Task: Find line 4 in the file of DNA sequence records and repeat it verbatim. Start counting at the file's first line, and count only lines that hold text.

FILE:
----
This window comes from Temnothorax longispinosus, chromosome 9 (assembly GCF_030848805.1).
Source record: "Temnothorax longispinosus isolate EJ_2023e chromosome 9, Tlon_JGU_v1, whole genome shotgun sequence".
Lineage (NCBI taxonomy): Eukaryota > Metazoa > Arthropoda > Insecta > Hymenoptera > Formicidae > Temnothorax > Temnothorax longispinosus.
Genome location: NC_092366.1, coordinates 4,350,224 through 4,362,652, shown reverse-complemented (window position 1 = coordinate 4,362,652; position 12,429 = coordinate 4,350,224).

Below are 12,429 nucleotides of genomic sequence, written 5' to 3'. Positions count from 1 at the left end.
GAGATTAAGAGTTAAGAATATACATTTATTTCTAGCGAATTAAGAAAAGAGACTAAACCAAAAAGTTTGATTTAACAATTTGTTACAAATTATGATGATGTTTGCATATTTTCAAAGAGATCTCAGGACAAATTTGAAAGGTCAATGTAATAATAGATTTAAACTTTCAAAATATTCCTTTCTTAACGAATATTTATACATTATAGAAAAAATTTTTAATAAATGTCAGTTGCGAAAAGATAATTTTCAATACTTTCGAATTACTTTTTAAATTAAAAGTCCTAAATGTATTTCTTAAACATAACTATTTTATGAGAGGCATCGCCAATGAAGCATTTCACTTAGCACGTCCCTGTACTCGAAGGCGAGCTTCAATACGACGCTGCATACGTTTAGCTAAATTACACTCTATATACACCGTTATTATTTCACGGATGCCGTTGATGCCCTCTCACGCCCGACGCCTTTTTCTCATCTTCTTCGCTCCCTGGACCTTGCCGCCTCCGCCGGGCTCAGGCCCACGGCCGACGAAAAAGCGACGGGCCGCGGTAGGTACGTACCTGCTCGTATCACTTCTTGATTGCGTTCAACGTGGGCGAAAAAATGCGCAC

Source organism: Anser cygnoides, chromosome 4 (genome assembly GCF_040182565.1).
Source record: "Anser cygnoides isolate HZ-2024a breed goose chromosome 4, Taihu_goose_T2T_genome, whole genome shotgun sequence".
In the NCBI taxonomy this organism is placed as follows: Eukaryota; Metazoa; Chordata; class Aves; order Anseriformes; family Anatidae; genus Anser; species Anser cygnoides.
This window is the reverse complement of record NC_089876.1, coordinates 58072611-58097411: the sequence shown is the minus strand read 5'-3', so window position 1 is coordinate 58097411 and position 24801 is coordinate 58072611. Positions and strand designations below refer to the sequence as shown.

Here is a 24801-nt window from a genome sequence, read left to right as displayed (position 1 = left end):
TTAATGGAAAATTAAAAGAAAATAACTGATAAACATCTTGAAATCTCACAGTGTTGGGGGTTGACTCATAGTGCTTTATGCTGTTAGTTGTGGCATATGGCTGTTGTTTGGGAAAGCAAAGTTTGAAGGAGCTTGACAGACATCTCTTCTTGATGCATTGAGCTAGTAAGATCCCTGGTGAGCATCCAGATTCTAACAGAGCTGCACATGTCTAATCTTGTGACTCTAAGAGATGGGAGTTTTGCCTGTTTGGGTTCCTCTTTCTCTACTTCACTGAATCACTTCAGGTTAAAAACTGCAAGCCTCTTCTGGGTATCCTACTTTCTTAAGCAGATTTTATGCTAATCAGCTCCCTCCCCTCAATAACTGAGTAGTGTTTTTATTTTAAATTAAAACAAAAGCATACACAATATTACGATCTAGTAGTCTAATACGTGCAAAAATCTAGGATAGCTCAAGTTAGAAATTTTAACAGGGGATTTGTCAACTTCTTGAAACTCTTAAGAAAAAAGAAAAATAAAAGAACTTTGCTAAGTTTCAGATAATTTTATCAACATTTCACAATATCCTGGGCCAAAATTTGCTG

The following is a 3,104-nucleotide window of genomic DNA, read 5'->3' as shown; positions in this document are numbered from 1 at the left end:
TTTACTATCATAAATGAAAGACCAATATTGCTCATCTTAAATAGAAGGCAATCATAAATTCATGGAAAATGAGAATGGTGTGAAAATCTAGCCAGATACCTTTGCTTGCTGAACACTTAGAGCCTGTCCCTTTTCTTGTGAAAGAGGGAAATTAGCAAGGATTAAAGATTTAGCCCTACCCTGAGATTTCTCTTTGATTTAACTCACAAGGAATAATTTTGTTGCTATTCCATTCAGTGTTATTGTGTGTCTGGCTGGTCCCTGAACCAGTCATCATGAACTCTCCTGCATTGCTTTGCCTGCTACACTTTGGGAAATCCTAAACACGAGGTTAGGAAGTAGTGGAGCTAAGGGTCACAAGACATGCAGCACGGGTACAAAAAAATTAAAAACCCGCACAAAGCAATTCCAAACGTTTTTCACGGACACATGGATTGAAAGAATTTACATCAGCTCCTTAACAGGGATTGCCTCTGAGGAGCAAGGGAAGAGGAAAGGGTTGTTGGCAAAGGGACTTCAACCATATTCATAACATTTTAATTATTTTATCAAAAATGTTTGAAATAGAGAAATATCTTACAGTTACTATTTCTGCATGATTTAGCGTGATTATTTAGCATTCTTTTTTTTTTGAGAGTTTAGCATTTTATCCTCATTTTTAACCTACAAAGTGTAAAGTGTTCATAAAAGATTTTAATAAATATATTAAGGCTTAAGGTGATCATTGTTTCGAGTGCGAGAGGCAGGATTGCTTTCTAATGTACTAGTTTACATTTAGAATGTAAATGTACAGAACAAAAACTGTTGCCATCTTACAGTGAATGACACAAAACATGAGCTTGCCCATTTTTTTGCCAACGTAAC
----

Genome location: NC_092366.1, coordinates 4,350,224 through 4,362,652, shown reverse-complemented (window position 1 = coordinate 4,362,652; position 12,429 = coordinate 4,350,224).